Design considerations for the traditional low frequency circuits and the RF circuits are quite different. In low frequency design, the maximum signal transfer occurs when the source presents low impedance while the load presents high impedance. A typical example is a buffer, where the input impedance is high and the output impedance is low. As long as that requirement is fulfilled, the designer is capable of choosing arbitrary levels of impedance that best suits the circuit requirements or applications.
Therefore this chapter aims to provide background on impedance matching between source and load, with or without a transmission line. The analysis can be conducted by using Smith Charts and S-Parameters, which are also presented in this chapter. The analysis in this chapter is oriented to RFID applications whereas other books provide general analysis.
During RF design, the impedances should be matched for maximum signal transfer. Additionally, when the circuits are connected using transmission lines, they should match also the standard values of the transmission lines. At very low frequencies, transmission lines can be thought as just a wire. Nevertheless, at high frequencies, the signal wavelength is comparable to or smaller than the length of the transmissions line and power can be seen as traveling waves. As a matter of fact, even a conductor can be thought as a transmission line in a high frequency circuit.
Most RF equipments and coaxial cables use the standard impedances of 50 or 75 Ω. The value of 75 Ω is used, as an example, in cable TV equipment, since this value provides the minimum losses, as it is desired in transmitting the signal over long distances. In fact, the value of impedance for minimum loss should be 77 Ω, but it was rounded to 75 Ω by convenience.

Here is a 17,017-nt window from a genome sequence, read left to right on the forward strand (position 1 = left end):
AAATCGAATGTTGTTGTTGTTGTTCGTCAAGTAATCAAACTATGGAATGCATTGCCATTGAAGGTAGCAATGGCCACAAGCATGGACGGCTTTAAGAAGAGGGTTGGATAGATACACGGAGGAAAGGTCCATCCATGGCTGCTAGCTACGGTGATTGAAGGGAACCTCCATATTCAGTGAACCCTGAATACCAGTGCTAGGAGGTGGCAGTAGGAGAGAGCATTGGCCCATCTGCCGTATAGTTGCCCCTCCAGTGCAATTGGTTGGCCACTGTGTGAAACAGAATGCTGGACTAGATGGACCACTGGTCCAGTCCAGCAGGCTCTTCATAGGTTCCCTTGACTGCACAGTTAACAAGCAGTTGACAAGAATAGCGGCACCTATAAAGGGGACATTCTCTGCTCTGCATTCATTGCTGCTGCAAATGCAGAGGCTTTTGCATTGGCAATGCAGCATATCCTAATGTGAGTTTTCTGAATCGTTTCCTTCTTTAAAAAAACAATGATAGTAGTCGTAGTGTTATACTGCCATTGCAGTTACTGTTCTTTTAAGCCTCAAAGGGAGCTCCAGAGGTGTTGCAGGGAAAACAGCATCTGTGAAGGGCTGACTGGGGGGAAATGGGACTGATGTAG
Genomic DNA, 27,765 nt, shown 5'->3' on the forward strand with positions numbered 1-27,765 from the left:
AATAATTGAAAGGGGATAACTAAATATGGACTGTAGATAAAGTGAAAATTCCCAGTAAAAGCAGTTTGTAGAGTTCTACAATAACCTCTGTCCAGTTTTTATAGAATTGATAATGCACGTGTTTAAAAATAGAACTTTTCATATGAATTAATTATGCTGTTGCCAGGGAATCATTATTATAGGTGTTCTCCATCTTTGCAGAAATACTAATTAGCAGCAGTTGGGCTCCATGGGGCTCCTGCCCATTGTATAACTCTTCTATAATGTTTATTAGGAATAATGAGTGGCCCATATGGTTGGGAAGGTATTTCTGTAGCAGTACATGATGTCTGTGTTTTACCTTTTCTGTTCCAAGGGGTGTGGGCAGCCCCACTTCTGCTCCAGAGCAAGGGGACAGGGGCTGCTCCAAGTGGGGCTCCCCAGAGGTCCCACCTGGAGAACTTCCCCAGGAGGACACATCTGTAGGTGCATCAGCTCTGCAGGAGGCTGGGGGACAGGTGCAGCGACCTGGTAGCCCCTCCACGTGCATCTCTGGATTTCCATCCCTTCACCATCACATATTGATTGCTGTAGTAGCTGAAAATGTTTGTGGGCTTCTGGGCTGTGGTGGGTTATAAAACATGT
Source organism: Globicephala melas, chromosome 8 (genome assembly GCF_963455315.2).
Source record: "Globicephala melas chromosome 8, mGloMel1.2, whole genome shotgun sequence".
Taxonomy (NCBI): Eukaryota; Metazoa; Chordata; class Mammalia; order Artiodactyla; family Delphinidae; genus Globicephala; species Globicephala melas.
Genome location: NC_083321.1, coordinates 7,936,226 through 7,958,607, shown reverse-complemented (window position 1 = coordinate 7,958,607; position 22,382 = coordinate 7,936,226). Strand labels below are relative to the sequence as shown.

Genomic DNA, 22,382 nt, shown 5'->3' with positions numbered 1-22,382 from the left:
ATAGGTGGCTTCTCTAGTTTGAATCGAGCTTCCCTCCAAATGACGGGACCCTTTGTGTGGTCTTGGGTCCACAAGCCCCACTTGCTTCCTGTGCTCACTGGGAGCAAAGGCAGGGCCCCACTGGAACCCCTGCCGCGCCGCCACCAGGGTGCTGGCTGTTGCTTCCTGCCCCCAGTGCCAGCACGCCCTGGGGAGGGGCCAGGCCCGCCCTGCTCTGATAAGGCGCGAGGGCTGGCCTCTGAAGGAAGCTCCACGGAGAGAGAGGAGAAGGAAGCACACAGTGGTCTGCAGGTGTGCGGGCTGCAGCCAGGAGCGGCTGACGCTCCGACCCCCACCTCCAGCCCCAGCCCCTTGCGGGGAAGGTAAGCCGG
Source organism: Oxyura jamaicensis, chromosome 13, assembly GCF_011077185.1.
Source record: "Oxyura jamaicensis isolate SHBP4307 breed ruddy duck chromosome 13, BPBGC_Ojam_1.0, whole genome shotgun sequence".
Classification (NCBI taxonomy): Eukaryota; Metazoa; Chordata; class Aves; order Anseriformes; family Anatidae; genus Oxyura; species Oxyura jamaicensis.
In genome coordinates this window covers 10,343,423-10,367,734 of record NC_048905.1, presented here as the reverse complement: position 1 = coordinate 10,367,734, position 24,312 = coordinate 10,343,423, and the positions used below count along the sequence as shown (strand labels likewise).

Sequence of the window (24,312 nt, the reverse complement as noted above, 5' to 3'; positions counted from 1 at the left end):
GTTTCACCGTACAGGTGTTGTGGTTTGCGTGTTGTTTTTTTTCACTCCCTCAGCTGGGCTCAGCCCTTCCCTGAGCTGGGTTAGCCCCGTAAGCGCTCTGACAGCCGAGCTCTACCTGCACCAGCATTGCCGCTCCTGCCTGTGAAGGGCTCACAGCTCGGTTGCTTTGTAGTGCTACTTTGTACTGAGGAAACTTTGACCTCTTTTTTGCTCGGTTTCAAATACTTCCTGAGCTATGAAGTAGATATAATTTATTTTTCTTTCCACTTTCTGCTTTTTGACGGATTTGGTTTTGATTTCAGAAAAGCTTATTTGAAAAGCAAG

The value of 50 Ω corresponds to a reasonable compromise, the average, between the minimum loss of a 77 Ω and the maximum power handling capability given of 30 Ω.
2. Transmission line
Fig. 1 shows the lumped component model of a real (lossy) transmission line. The segment indicated corresponds to an infinitesimal segment of the transmission line. The characteristic impedance
As can be observed, the characteristic impedance
If the value of
2.1. Reflection coefficient
If a transmission line is terminated by an impedance
The incident signal is given by:
At the load end, the mismatch in impedances gives rise to a reflected signal. Since the system is still linear, the total voltage at any point in the system is the sum of incident and reflected voltages. The net current is superposition of incident and reflected currents. However, since the currents are traveling in opposite directions, the net current is the difference between them. Therefore, the load impedance is given by:
Expression (4) can be rewritten to express
The ratio of reflected to incident quantities at the load end of the line is called Reflection Coefficient
As can be observed from expression (7), if the impedances of the load and the line are equal, there will be no reflection. If the line is terminated in either a short or an open circuit, the reflection will be maximum, with a magnitude of 1 .
Therefore, if a transmission line is terminated by its characteristic impedance there will be no reflection since all the transmitted power is absorbed by the load and the energy flows in just one direction.
When the line is terminated by a short circuit a reflected wave is sent back to the source since the short can not sustain any voltage, and therefore dissipates zero power. The incident and the reflected voltage waves are of the same magnitude. They are 180 out of phase at the load and they travel in opposite directions.